Wednesday, July 31, 2013

What I Am Watching: True Blood, Luther, Under the Dome

SPOILERS.  You are warned.

Yes, we are still watching True Blood long after having given up on it. Why? Because of the train wreck appeal (forgive me that phrase considering the news of late) the show currently has, as if they were writing the show to elicit outrageous, over the top internet reactions and spawn terribly funny recaps. Consider what is going on this season. Werewolf Alcide, when not selling ice cream, is now full-on angry wolf leading his pack and being an asshole, Sookie the Half-Faerie is still fucking anybody who comes around the corner, this time being Ben, the Faerie-Vampire who happens to be the oldest vampire on earth and the alluded Big Bad of last season Warlow. Meanwhile Vampire Bill drank Lilith's blood (yeah, that Lilith) and has become some sort of uber-vamp. Meanwhile the Governor of Louisiana is on a rampage, tossing vamps into concentration camps, where they have them concentrate on fucking and killing each other. Meanwhile Terry, the damaged war veteran, got himself murdered and the 4 faerie daughters of Sherrif Andy got themselves eaten by Jessica, after having grown to teenager age in a few episodes. Annnd breathe.

Those are just the story lines I care to talk about. Its all a chaotic mess of intersecting plots with no attempt at order. Internet ready taglines and common phrases, ready to be shouted at the screen, are the norm for this season. They pick up and drop story lines sometimes in less than an episode. "Its the merkin queens !!" when Lilith and her ghostly, always nude, entourage shows up. "Faerie vaginas glow when they are aroused ?!?!" But will I stop watching? Nope. LaLa still rocks.

Ending its three series / season run this year is Luther. The show stars Idris Elba, the coolest guy on big and small screens these days, as a cop working the serious & serial crimes division. We were introduced to him as a man of extremes, letting some criminals die instead of bringing them to justice, and just not dealing well with his breakup. But a series of unfortunate deaths and a cat & mouse game with a sociopathic suspect tempers him as the show progresses. At first he is all about anger, and he scares those around him, but he is always a skilled investigator, if a bit unorthodox.

This unorthodox but always productive nature is what almost brings everything down around him. He is finally getting over the death of his wife, at the hands of his best friend & partner, and is dating Mary. But a previous colleague, at odds with his brusk attitude and that unorthodox behaviour is working her own investigation, trying to pin all the world's woes on him. She does have a point though, as numerous people have died in his presence, from suspects to friends.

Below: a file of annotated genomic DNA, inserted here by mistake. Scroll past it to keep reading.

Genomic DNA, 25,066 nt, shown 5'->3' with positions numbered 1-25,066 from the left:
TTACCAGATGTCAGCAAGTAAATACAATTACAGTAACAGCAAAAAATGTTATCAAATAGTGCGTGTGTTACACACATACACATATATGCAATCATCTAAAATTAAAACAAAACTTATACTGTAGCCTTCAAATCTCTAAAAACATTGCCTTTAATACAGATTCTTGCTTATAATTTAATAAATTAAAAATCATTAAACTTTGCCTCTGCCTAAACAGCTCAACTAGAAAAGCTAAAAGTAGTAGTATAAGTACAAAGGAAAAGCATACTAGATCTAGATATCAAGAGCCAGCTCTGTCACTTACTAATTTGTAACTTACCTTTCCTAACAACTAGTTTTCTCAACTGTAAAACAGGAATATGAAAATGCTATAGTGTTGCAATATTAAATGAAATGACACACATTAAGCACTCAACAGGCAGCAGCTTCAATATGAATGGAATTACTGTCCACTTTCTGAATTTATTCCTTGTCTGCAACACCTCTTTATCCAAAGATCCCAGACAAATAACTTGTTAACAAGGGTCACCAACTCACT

Elba is incredible as John Luther. We all know he is a big man, but in this series he looms over all the supporting cast, even as he constantly slouches under his tweed coat. I want to describe how compelling his character is as an investigator, instinctive and resourceful, but its not about being all Sherlockian, its about the nature of his approach that is appealing -- that and the equally compelling villains. The whole show started with Alice, the sociopath in love with Luther (if she can even feel love) and there was the dice rolling twins, obsessed with playing a real life RPG, killing people to earn experience points. This season the killers are secondary to his own investigation, but the lynch pin remains a vigilante who is killing those who escaped justice and presenting it to the world via the Internet. Luther should be his peer, so everyone thinks, but this is an evolved man who understands the murderous crusader has to stop.

On the lighter side, I am compelled to watch Under the Dome but really, I should have listened to my burbling gut. Anytime Stephen King highly recommends a screen adaptation of his story, we are in for trouble. He just loves the TV and film production process so much, he never seems to notice how much crap has been produced from his work.

In the book King takes a small specfic premise, of a town that is suddenly trapped under an invisible dome (no not perfectly half sphere) with no explanation, and expands it into a Lord of the Flies analogy. What makes the book so good are the characters, who are often brought into the show in name only. So much has changed, I don't find any characters interesting or sympathetic. As expected, acting is middling and since they wanted to extend this into a full blown series, not even a short-life mini-series, they are stretching plot ideas very very thinly into episodes. I am still watching but I am not sure for how long.